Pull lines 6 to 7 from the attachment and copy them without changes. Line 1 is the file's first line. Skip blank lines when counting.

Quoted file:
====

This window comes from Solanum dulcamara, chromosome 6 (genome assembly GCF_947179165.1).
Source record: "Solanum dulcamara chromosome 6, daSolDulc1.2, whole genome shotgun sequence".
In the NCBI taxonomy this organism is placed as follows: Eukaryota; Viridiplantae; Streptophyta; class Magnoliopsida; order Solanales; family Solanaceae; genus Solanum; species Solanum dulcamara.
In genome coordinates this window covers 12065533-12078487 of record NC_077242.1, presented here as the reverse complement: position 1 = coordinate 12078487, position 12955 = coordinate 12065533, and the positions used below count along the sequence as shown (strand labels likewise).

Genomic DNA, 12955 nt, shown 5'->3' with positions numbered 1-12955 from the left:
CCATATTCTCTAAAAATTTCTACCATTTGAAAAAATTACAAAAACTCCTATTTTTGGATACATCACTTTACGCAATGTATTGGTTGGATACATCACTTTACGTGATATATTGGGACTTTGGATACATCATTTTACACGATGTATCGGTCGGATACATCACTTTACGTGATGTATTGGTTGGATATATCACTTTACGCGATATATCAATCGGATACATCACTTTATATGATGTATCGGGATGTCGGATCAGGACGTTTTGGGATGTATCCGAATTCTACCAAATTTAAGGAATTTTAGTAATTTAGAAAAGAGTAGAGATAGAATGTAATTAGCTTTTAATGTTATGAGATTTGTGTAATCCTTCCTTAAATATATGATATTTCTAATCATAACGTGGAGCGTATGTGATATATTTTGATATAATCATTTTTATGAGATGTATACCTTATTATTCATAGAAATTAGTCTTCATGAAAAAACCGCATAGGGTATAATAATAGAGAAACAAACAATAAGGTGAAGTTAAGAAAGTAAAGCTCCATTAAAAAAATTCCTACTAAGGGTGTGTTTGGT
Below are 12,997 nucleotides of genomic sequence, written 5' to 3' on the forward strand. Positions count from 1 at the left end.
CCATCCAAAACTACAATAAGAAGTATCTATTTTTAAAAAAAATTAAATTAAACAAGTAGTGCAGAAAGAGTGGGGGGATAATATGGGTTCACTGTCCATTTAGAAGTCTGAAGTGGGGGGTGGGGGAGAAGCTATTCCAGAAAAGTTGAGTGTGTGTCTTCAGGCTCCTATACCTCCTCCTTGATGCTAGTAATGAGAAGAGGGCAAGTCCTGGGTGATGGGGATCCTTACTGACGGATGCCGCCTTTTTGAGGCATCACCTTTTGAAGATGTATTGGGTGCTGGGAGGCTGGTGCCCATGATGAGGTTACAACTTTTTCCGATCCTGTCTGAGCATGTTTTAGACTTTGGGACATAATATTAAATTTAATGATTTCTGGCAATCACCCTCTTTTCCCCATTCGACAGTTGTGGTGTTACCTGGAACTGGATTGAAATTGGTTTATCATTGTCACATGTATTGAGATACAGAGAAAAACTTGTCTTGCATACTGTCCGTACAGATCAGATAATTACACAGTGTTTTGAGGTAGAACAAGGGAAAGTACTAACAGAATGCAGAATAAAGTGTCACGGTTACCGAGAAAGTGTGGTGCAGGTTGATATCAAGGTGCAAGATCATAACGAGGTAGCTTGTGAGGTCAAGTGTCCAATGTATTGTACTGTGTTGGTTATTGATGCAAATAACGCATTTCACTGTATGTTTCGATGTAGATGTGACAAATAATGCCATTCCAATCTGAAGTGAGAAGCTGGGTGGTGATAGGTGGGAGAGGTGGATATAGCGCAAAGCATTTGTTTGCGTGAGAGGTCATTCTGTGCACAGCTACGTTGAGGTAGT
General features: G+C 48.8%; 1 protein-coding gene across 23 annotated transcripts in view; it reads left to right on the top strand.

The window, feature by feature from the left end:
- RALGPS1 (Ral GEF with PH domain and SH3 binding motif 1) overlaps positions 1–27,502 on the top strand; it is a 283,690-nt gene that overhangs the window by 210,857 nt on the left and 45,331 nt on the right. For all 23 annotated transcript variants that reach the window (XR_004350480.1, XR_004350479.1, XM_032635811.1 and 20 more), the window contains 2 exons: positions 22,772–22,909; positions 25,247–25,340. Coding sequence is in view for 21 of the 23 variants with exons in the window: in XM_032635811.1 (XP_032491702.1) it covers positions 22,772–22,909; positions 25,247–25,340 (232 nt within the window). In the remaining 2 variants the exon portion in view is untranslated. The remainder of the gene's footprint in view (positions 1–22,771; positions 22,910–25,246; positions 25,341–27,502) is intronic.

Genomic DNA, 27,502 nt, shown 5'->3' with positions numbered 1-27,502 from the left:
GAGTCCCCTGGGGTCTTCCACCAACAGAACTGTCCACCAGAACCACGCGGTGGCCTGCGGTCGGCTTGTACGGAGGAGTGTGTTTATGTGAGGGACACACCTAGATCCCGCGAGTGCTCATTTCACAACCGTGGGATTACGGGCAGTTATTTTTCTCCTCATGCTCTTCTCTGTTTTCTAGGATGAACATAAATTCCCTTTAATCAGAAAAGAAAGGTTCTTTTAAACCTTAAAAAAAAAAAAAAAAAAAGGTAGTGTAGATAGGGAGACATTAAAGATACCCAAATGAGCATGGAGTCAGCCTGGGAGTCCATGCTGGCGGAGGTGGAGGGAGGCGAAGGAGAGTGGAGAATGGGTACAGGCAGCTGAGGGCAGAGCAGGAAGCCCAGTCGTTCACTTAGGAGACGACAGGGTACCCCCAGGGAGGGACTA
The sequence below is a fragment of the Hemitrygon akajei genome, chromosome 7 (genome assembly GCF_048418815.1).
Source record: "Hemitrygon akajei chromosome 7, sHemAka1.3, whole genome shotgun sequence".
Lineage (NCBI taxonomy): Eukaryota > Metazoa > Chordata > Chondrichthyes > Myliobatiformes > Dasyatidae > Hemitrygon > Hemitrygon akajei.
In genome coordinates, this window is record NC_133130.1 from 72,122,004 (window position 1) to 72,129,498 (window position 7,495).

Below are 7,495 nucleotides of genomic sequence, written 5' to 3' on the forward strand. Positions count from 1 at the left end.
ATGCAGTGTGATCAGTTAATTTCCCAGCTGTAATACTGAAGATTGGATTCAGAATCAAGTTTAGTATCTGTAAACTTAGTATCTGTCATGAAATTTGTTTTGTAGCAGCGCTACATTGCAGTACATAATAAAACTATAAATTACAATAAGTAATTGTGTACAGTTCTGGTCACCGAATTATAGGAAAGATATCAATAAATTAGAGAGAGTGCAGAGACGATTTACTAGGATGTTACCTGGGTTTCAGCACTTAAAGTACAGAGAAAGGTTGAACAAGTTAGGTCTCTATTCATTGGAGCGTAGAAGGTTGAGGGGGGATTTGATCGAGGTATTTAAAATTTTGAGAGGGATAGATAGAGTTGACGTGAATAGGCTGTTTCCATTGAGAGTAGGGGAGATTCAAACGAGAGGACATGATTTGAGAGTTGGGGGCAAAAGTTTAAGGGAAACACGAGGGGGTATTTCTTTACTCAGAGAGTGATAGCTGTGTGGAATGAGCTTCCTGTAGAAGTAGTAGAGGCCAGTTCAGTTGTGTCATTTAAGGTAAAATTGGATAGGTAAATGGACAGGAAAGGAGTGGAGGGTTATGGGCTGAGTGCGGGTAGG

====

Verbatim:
CCATATTCTCTAAAAATTTCTACCATTTGAAAAAATTACAAAAACTCCTATTTTTGGATACATCACTTTACGCAATGTATTGGTTGGATACATCACTTTACGTGATATATTGGGACTTTGGATACATCATTTTACACGATGTATCGGTCGGATACATCACTTTACGTGATGTATTGGTTGGATATATCACTTTACGCGATATATCAATCGGATACATCACTTTATATGATGTATCGGGATGTCGGATCAGGACGTTTTGGGATGTATCCGAATTCTACCAAATTTAAGGAATTTTAGTAATTTAGAAAAGAGTAGAGATAGAATGTAATTAGCTTTTAATGTTATGAGATTTGTGTAATCCTTCCTTAAATATATGATATTTCTAATCATAACGTGGAGCGTATGTGATATATTTTGATATAATCATTTTTATGAGATGTATACCTTATTATTCATAGAAATTAGTCTTCATGAAAAAACCGCATAGGGTATAATAATAGAGAAACAAACAATAAGGTGAAGTTAAGAAAGTAAAGCTCCATTAAAAAAATTCCTACTAAGGGTGTGTTTGGT
Below are 12,997 nucleotides of genomic sequence, written 5' to 3' on the forward strand. Positions count from 1 at the left end.